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COLUMN: A 'Special' honor

I?had the great pleasure this past weekend of being an honored guest at the Distinguished Service Awards presented by Special Olympics Minnesota.

I was the lucky recipient of the Outstanding Media Coverage Award. I was tremendously honored to receive the award. In my opinion, the one truely deserving of the media award was there to receive another award.

Corinne Schattschneider of Perham was honored as the 2008 Special Olympics Minnesota Outstanding Coach. We were two of 15 honorees.

The Distinguished Service Awards recognize Special Olympics Minnesota athletes, coaches, volunteers, sponsors and family members who demonstrate an incredible amount of support, enthusiasm and time commitment to the organization.

Schattschneider was responsible for starting the Special Olympics Minnesota program in the Perham area in 2002 and has been actively involved in all aspects of the program ever since. She currently serves as the head of delegation for the Perham team and other coaches have said she volunteers with unyielding passion, dedication and hard work.

Besides being the head of delegation and keeping the team running, Schattschneider is certified in all six of the team's sports, fundraises, keeps everyone informed, writes grants and promotes Special Olympics everywhere.

Schattschneider also organizes the Area 4 Basketball Tournament in Perham and attends almost all Perham area competitions. She served as head coach for the gymnastics team for Team Minnesota at the first ever Special Olympics National Games in Ames, Iowa in 2006, and in 2007, followed her son to Special Olympics World Games in China. For the past six years, Schattschneider has been willing to give not only her time and energy, but her knowledge, enthusiasm and support to the athletes of Special Olympics Minnesota.

"With the help of people like Corinne, Special Olympics Minnesota is able to bring communities together," said Dave Dorn, Special Olympics Minnesota president. "This award is our small way of recognizing Corrine's important contribution to the success of our programs."

Schattschneider was presented by one of her own athletes, Jeff Fritz, a Special Olympic Global Messenger.

Schattschneider is responsible for the majority of Special Olympic related items that appear in EOT?Illustrated. She regularly submits photos and event summaries, and she promotes upcoming events.

All I?do is put in what she gives to me.

I?try to get to a few of the local events when I'm available, and I'm happy to do it. Just as I was happy to receive this award in person at the DSA's, as they are called, at the Bloomington Hilton last weekend.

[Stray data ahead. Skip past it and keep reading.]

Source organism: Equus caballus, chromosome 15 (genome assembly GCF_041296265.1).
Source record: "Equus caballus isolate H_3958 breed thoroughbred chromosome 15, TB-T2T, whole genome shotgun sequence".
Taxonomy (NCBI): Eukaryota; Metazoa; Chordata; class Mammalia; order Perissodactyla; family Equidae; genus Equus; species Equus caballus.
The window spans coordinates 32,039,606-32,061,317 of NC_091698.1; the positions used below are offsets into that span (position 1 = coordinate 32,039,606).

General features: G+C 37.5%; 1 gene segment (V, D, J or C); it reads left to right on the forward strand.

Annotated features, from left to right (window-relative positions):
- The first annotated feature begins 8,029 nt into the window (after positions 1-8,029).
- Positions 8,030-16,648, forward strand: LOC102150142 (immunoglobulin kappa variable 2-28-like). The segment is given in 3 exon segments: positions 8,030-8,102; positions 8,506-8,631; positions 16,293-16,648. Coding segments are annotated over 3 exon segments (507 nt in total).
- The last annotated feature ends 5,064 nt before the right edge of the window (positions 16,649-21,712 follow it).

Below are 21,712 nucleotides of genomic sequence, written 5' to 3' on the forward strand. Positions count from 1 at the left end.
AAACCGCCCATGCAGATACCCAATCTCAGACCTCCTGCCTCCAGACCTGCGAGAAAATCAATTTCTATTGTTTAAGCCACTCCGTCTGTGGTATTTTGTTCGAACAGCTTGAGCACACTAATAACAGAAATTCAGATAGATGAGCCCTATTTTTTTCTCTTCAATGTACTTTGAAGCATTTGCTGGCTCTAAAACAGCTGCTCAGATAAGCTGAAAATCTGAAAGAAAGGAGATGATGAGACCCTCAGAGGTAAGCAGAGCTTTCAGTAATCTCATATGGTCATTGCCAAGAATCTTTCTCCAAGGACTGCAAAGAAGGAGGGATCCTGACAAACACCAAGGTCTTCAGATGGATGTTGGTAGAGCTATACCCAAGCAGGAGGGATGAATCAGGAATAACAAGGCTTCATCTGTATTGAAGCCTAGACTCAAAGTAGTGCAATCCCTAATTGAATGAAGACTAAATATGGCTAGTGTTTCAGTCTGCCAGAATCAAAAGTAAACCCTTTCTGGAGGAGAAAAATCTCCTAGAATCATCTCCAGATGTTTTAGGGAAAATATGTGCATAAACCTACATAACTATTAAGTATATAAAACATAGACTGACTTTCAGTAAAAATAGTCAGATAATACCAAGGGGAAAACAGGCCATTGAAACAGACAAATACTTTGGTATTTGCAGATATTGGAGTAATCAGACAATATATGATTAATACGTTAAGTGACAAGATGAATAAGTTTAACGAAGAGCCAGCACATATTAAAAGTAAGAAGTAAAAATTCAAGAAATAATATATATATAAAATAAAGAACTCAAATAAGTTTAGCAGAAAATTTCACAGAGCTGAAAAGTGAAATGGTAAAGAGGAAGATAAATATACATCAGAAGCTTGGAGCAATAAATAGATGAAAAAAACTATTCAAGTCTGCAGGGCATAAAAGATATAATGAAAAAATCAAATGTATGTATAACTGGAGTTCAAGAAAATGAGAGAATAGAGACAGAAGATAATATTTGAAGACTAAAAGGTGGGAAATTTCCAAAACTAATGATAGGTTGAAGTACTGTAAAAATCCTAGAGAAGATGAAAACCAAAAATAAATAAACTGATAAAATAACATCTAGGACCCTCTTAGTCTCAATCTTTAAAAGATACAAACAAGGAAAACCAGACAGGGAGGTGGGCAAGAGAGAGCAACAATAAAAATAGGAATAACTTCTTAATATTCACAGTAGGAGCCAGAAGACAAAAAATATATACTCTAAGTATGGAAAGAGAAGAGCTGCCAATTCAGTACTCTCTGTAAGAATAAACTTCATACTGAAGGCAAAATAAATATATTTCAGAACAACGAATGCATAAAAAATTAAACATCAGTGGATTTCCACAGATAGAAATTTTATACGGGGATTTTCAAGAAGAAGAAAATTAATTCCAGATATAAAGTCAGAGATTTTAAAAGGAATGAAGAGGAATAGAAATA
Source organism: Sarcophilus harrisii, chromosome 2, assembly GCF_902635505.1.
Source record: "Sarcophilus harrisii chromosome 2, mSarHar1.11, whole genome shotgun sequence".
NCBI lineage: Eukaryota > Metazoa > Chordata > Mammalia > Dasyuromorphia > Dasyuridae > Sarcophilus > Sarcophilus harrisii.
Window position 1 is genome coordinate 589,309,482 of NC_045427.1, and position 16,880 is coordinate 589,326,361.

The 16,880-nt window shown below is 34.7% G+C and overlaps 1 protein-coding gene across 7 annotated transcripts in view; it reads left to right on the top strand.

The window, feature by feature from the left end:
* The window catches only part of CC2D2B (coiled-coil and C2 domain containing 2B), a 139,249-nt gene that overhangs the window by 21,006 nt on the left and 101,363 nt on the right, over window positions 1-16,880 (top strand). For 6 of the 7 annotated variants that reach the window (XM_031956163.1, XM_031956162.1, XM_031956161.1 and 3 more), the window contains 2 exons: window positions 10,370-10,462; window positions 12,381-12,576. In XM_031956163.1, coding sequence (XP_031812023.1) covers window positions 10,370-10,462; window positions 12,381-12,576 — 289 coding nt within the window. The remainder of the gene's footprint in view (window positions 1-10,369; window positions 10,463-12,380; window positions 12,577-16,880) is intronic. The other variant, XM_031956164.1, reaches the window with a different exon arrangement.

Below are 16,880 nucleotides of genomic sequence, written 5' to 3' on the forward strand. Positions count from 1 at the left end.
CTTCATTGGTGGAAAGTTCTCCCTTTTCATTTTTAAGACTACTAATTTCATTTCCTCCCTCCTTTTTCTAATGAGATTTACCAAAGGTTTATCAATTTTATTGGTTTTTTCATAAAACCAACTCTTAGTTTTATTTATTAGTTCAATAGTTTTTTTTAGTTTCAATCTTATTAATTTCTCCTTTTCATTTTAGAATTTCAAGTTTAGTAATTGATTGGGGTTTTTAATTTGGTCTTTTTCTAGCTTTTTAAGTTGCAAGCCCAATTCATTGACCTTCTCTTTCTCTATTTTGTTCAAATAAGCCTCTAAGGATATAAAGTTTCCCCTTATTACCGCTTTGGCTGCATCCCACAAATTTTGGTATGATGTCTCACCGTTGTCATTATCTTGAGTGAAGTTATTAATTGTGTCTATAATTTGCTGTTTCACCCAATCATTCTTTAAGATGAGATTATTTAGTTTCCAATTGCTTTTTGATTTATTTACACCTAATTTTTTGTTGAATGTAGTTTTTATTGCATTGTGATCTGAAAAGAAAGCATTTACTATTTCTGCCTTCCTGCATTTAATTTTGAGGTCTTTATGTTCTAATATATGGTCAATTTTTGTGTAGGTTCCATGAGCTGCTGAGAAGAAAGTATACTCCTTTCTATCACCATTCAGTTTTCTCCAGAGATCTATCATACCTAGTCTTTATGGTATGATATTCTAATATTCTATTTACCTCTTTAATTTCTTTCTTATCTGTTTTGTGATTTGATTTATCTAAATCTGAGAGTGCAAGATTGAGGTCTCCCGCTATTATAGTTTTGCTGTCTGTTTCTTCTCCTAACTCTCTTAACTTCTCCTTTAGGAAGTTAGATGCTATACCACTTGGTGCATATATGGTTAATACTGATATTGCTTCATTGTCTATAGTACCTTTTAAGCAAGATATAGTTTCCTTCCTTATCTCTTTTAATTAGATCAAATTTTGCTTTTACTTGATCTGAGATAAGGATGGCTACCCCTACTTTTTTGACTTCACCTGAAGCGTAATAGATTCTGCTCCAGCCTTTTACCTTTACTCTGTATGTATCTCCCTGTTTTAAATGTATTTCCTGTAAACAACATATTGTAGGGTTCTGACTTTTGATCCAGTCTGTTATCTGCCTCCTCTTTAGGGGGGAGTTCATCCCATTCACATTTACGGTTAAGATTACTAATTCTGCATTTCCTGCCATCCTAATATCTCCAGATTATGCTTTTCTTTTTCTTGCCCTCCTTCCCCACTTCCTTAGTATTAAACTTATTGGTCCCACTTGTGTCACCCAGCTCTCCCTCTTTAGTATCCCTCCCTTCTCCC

The people involved with Special Olympics are amazing and my wife and I?had a blast meeting some new people and hearing about some incredible people.

The energy at the banquet was palpable. The room was almost buzzing.

There was a smile on every face. From the Special Olympic administrators to the volunteers, award winners, family members and the athletes themselves.

Everyone was so grateful for the opportunities Special Olympics has given them. The athletes with special needs, whether they be physical or mental, cherished every event.

They were so appreciative of every opportunity to compete and participate. Of every volunteer and every coach that touched their lives.

That appreciation, and gratefulness isn't a one-way street.

The award winers ranged from donors, to fundraisers, to outstanding businesses. There were also volunteers, coaches and athletes honored.

Everyone involved with Special Olympics has a similar thing to say. Being involved has changed their life. They love working with the athletes. They love helping them achieve their goals. And they learn so much from the Special Olympians about perseverance, dedication, patience and unconditional love.

As part of my acceptance, I?was asked questions on stage by Ben Von Haaren, a Global Messenger from Red Wing. He asked why I?cover Special Olympics?

Why shouldn't I? These athletes are working hard to participate and compete around the region, around the state, and even around the world, while representing our community. They have achieved success, and deserve to be recognized.

Even if they hadn't had that much success, they should still be seen in the same way we look at the other athletes we follow, or even idolize.

These Special Olympians are truely the athletes worth idolizing, not the million dollar-pampered pro's we worship on T.V. They give 110 percent, they cheer for their competitor as hard as they do for a teammate, they love what they are doing, and they cherish every moment they are able to participate with friends, family and the many great volunteers.

The moto for Special Olympics Minnesota is, 'Be A Fan'.

Everyone should be a fan. Get out and watch these athletes. Meet them. Get to know them. Volunteer to help them.

I?dare you to not be impressed or inspired. I?dare you to not, 'Be A Fan'.